The most dangerous thing about all-way stops is that after driving through a few such intersections along a small street and suddenly hitting one that is NOT an all-way stop (i.e. a regular stop), the driver might forget and just continue driving after stopping without properly checking traffic. Happened to me once when I was still learning how to drive. Also, sometimes the "all-way" indication is missing from the stop sign (often in mall parking lots), and at first it is not clear what kind of stop it is.

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B) Protected turns.
When a traffic light display a sole green signal in shape of an arrow:
...
you may expect no conflict with other traffic participants (including pedestrians, bicycles, etc.) - thus a green arrow is an indication of the protected turn.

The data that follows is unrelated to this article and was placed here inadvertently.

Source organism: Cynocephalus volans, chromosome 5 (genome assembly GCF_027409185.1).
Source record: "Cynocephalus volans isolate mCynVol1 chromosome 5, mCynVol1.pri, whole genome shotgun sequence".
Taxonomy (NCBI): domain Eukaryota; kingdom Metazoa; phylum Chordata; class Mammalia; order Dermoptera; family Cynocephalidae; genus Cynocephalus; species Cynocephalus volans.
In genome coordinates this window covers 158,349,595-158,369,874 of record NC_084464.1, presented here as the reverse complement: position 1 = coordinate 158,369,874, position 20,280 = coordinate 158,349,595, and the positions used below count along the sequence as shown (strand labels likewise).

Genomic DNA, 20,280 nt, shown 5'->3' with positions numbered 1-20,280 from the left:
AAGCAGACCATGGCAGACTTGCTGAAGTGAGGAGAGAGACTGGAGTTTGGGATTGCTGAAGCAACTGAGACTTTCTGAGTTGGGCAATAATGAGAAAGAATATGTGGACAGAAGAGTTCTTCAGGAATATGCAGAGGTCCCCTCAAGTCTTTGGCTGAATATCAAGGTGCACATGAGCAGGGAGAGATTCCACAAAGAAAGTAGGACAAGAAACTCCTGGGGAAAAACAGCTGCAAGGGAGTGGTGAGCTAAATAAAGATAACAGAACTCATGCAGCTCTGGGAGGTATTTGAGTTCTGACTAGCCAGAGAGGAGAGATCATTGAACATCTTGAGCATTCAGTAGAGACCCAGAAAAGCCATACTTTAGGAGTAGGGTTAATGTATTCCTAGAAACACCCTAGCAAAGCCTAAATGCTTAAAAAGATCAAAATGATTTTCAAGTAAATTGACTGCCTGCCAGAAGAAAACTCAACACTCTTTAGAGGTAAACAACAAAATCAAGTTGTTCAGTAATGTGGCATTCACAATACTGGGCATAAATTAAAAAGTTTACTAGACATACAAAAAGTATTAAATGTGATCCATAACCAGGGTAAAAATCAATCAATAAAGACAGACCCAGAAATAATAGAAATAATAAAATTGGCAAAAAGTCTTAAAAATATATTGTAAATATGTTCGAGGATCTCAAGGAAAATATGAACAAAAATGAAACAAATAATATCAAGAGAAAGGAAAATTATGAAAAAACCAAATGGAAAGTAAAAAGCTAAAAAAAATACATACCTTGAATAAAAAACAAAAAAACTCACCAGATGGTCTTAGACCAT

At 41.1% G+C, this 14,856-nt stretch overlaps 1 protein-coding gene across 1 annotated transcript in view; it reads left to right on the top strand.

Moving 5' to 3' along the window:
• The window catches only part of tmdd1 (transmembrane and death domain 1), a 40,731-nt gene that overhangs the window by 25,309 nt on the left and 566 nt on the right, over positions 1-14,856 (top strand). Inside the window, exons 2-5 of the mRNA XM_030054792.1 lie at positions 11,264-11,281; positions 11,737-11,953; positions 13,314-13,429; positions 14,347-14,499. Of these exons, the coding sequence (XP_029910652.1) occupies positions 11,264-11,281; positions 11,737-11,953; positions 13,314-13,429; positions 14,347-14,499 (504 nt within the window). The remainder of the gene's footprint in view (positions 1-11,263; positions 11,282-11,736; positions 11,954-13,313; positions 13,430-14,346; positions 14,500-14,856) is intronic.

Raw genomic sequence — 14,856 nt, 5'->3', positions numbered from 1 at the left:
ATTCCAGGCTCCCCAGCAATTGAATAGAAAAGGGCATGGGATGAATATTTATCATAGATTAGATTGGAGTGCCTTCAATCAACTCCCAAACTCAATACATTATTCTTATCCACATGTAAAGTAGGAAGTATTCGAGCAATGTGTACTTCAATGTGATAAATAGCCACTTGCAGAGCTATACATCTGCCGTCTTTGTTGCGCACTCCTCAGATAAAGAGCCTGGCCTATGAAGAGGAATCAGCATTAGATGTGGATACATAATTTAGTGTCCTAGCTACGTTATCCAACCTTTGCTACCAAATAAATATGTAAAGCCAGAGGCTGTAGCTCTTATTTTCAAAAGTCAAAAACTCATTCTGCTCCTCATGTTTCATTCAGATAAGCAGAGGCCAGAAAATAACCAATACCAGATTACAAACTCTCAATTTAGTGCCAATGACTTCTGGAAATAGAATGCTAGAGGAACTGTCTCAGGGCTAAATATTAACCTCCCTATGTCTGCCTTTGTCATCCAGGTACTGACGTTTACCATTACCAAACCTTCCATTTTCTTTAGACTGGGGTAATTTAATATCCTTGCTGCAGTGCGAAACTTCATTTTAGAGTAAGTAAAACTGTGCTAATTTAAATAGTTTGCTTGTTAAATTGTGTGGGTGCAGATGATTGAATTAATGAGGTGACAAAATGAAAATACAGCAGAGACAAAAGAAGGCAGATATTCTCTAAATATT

Pretty much same thing here - mainly applies to left turns. If you have a left turn arrow with a red light, it means only vehicles turning left may go unimpeded. In this case, you may also turn right if the way is clear, which it often is in this case (so in a way, this also is a semi-protected right turn, though you have to be careful of people turning into your lane or idiots turning left into the right lane). If it appears with the green, there is protected travel to all directions, except for conflict from pedestrians when turning right.

A special rule here is that if the green light starts blinking rapidly, it has the same meaning as a green light with an arrow, basically allowing protected left turns. This is becoming increasingly uncommon however, as most of these are nowadays being replaced with green arrows.